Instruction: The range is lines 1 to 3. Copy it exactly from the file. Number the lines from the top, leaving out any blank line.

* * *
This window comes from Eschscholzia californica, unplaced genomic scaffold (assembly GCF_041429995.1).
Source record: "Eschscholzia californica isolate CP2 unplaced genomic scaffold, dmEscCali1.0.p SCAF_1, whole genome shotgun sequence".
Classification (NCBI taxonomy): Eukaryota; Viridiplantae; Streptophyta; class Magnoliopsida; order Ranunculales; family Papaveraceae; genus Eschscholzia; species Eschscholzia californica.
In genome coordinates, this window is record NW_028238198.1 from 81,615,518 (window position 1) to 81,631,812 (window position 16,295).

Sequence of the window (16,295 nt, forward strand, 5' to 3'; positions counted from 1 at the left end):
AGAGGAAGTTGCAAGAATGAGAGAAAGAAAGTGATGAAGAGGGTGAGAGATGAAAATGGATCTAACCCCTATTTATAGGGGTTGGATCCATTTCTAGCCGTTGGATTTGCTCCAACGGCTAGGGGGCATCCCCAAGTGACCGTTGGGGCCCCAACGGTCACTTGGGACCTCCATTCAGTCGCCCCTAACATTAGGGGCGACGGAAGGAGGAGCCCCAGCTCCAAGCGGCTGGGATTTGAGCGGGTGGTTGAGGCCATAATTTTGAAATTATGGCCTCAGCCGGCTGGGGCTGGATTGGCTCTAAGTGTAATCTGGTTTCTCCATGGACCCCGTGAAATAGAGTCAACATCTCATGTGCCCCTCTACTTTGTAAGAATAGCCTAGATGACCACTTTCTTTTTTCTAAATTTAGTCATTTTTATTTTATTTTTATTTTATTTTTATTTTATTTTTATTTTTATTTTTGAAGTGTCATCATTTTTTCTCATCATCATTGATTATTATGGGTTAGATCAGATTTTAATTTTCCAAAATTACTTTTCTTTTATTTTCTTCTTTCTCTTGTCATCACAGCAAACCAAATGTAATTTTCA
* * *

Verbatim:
This window comes from Eschscholzia californica, unplaced genomic scaffold (assembly GCF_041429995.1).
Source record: "Eschscholzia californica isolate CP2 unplaced genomic scaffold, dmEscCali1.0.p SCAF_1, whole genome shotgun sequence".
Classification (NCBI taxonomy): Eukaryota; Viridiplantae; Streptophyta; class Magnoliopsida; order Ranunculales; family Papaveraceae; genus Eschscholzia; species Eschscholzia californica.